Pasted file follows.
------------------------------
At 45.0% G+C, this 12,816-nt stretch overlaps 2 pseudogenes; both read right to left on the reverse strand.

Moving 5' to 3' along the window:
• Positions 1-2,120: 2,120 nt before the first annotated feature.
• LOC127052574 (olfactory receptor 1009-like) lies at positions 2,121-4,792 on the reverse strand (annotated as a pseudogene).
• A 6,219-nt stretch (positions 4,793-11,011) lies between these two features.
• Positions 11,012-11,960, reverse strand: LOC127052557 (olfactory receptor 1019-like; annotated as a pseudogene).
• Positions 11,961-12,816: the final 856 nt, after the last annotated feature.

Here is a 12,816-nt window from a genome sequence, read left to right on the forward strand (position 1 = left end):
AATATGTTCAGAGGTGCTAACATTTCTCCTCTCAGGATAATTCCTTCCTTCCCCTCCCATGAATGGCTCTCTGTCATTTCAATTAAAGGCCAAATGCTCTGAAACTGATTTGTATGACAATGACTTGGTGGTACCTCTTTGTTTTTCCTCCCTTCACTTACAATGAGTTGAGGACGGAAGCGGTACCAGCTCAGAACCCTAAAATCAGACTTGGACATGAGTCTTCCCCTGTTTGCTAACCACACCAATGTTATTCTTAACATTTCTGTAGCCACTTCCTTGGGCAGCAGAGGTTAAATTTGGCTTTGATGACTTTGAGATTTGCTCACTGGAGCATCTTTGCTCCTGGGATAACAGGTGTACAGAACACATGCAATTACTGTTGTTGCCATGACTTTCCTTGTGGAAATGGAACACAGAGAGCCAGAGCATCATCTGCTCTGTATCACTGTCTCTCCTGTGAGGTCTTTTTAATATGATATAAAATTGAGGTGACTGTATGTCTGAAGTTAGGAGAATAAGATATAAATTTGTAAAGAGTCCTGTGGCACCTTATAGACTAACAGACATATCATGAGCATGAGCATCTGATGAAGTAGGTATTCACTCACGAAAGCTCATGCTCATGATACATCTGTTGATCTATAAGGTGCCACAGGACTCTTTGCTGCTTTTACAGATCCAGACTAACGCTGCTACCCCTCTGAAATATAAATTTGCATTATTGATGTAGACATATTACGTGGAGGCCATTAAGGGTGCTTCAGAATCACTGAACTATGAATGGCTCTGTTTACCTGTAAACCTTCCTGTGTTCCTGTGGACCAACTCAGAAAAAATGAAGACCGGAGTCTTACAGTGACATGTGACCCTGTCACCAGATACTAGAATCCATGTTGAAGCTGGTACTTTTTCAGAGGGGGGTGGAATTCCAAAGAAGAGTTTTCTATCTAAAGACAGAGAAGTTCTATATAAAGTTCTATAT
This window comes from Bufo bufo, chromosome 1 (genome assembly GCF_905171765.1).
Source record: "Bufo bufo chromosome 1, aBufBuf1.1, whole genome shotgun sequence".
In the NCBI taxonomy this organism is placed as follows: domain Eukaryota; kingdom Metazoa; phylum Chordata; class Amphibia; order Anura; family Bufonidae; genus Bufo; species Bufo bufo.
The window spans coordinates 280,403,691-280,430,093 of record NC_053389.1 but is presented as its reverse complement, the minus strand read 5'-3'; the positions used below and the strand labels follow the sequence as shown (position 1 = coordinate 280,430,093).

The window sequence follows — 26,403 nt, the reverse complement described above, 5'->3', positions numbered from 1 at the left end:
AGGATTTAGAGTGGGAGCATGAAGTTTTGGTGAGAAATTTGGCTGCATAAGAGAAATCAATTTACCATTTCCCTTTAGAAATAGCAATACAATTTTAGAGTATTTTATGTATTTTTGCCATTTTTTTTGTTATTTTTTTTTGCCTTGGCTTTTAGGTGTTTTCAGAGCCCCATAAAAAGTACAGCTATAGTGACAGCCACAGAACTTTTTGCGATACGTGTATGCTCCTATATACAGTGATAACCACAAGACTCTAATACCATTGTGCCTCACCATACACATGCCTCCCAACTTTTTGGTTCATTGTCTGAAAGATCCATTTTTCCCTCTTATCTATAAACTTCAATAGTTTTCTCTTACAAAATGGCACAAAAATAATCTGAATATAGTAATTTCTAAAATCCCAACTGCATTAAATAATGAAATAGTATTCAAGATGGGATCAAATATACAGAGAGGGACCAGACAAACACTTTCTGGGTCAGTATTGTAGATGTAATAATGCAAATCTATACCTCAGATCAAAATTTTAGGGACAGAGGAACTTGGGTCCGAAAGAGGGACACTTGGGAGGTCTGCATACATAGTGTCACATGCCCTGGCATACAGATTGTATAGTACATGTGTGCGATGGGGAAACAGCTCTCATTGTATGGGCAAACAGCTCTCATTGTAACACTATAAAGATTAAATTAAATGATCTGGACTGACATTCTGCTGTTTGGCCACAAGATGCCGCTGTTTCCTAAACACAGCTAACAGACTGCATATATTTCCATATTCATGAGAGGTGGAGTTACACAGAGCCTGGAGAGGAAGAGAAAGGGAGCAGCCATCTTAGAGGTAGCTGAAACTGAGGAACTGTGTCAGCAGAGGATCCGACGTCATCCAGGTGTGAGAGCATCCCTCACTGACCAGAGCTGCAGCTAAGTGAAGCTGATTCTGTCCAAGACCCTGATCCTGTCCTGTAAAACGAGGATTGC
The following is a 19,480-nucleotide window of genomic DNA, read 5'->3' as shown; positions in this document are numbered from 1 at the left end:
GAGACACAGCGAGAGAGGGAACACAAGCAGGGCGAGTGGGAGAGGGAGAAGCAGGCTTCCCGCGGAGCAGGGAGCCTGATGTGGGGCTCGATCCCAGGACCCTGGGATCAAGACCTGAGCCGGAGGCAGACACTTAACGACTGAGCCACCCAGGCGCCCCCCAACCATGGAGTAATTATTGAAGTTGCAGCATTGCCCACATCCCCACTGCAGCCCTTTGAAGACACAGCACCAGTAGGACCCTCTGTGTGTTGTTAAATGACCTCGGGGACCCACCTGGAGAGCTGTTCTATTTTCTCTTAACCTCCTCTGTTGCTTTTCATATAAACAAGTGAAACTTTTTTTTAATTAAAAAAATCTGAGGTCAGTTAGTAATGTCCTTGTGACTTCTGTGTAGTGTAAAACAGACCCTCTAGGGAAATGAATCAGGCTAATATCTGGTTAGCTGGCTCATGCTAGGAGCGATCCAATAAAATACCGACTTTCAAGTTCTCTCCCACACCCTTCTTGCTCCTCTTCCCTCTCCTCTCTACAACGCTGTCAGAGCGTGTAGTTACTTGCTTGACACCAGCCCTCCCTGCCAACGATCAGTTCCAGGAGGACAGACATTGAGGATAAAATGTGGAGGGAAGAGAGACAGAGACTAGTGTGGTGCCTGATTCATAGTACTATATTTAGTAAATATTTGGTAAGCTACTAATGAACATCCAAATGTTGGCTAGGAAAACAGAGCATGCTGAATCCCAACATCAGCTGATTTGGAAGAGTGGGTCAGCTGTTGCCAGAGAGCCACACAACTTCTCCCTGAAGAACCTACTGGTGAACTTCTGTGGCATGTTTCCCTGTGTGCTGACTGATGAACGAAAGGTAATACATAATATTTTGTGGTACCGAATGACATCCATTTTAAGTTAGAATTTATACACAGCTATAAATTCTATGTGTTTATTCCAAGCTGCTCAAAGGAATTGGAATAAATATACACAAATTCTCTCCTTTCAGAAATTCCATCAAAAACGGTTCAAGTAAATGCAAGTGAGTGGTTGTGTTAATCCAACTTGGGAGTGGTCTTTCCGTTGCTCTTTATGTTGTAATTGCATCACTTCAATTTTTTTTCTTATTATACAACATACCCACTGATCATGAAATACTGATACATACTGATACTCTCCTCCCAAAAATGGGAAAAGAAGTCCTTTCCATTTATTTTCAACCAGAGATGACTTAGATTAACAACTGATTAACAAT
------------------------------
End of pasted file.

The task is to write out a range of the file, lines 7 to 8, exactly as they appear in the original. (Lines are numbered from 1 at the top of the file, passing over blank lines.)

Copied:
• Positions 11,961-12,816: the final 856 nt, after the last annotated feature.

Here is a 12,816-nt window from a genome sequence, read left to right on the forward strand (position 1 = left end):